"concentrate on building great products that really help in their lives"
I do believe they already built such a product. It was called Google Reader.
Google is killing off Reader, its web-based RSS reading service, as part of its latest round of culling little-used or unprofitable products. A spring clean, if you will. The service will disappear on July 1st, 2013. Google’s reason for the termination, revealed in a blog post, follows: “There are two simple reasons for …
I do believe they already built such a product. It was called Google Reader.
You're commenting what I'm thinking - I use reader every day. I always wondered why reader had no ads. Would they kill it if it did?
I use this service every day between my laptop, iPhone and Android Phone.
I guess I will have to find a replacement.
No kidding! As a journalist, Reader was at LEAST 80% of my job. Hell, I'd pay serious money per month to keep it running even now.
Baffling decision. GR is the best RSS reader out there and the Android App is great too. It saves me so much time and effort, use it for jobs, news sites, all sorts.
Sad. But on the upside Google will own us a bit less and that feels good already.
What RSS reader are we all shifting too ?
"too" digg. they're building one in time for the execution.
Tried out other apps on Android, didn't really like them. Still use Reader on laptop and android phone, as what I've read stays consistent between each :(
Real bugger :( In my birthday month too - double bugger :( :(
Well, if Google dumps Reader, then I will dump ALL Googly stuff I own, from Android, to gmail (including my business account), to use of Chrome, and anything else Google related (hello Firefox ... again!). I will vote with my wallet!
I am sure Google will regret all the money you were paying them…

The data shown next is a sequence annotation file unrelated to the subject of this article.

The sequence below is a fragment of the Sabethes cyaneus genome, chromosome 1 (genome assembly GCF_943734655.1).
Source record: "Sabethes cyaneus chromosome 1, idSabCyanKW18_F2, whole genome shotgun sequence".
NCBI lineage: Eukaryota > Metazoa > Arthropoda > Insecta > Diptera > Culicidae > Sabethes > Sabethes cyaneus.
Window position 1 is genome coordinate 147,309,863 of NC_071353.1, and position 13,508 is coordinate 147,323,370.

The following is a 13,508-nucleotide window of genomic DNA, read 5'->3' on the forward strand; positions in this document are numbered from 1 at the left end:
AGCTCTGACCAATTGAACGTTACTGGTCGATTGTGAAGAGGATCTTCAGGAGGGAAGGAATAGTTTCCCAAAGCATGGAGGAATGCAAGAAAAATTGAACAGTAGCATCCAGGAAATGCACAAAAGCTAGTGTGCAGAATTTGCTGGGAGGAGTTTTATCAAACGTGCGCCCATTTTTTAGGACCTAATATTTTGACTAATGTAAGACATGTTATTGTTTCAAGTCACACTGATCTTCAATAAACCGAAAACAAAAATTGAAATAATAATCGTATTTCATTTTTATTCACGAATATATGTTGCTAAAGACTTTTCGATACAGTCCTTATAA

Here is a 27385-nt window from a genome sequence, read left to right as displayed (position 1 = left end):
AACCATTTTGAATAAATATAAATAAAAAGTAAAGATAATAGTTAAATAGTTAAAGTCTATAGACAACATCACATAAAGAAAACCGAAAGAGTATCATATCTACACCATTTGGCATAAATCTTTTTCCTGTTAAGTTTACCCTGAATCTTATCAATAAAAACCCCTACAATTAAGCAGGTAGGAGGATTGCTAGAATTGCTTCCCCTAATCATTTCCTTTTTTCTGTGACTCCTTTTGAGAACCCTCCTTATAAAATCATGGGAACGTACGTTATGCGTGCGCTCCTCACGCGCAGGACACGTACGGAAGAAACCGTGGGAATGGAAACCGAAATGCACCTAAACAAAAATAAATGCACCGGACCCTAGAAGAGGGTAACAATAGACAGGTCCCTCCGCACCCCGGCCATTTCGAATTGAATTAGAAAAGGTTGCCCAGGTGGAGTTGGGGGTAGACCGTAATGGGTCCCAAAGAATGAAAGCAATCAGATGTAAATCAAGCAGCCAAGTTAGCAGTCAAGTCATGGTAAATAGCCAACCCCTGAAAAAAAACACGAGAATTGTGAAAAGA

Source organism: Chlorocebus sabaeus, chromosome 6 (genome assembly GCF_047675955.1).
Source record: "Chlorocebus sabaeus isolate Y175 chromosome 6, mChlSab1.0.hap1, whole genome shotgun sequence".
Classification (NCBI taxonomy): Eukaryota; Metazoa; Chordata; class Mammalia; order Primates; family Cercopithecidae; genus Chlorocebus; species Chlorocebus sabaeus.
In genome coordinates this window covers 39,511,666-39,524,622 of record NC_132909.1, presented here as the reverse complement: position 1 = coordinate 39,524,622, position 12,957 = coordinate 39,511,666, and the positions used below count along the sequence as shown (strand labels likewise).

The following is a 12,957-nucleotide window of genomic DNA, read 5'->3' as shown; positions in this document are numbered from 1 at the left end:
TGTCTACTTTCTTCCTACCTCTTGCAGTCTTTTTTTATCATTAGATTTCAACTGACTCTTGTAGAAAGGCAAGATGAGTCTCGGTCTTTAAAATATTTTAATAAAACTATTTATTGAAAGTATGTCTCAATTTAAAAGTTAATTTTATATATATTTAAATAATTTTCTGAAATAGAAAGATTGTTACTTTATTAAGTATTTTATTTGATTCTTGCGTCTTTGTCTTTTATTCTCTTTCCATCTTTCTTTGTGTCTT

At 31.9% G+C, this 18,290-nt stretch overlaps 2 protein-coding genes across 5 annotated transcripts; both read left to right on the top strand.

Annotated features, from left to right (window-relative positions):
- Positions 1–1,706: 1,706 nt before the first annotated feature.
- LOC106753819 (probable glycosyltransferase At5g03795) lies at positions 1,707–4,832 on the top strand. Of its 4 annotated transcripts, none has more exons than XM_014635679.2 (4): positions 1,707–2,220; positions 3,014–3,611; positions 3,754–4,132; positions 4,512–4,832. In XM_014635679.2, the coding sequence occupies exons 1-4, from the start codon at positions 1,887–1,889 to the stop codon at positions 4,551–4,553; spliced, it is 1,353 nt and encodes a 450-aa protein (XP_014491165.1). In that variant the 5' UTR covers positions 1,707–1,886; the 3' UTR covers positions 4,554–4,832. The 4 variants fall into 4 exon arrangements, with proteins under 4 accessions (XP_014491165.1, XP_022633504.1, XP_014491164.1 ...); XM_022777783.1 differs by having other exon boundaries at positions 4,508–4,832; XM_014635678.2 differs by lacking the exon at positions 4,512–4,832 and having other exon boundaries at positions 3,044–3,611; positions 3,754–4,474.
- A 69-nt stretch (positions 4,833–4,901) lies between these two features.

Technically speaking you're probably better off buying as many nexus as possible and never use them as they're subsidised.
Cutting off your nose to spite your face, smart move.
Yeah, right. That's easier said than done isn't it? This has made me realise how strongly I'm glued to Google and if I don't like something they do there's very little I can actually do about it. To move away from the Googleverse would be a huuuuuge upheaval. Fool.
I have 350+ feeds and with this, was able to dump mailbox-clogging newsletters while having search access via the web and Android. I don't use Facebook and Twitter, either. This is the way to follow technical blogs, sports updates, etc. Not a complete surprise since they are already pulling the plug on iGoogle, but I am seriously bummed.
I don't use Reader but it's a discontinued product I've actually heard of for a change. And I thought Reader was close to being a standard for RSS so it does seem odd to axe it unless it mysteriously uses a LOT of resources.
Is it a standalone product or integrated with gmail?
Likewise. At least I've heard of it now, even if only to hear that it has been chopped.
Now you see the logic behind their ActiveSync killing move, which ostensibly wasn't a problem as you could use CalDAV but now it seems Google are pushing users towards their own proprietary protocols rather than using open standards. This is not good.
My immediate thoughts as well.
When they killed off Exchange Active Sync they told people they're going for open standards and clients should use CalDAV...now they're killing that off as well. Sounds like the walled garden has just added another layer of bricks. Not totally surprising though. They have a habit of open source/standards only when it's convenient.
When I think of google,I imagine guys sitting in Starbucks developing on xcode with 300 Mbps connection.
They got really big and disconnected from their users/customers just like Redmond.
I'm surprised by the CalDAV thing as well. Given how they were only just shouting recently about how important open standards were to them, as opposed to nasty old Microsoft.
Having just moved from Windows Phone to iPhone, it was interesting to see that GMail is also worse on iPhone without using EAS. I sort of decided then on a project to slowly move away from Google services. As happens I don't use them for calendaring anyway - I just use them for a few things that were convenient. Given how hard to use the UI has become on GMail, I think I might even dump that as my repository of marketing mail and web-sign-ups too.
I wonder how much fuss there would be if Google one day decided to dump Android? Fanciful I admit... But there's no major threat to their search/advertising monopoly, and they make a huge financial loss, so the only big gain is all that lovely location and usage data they gather from all those mobile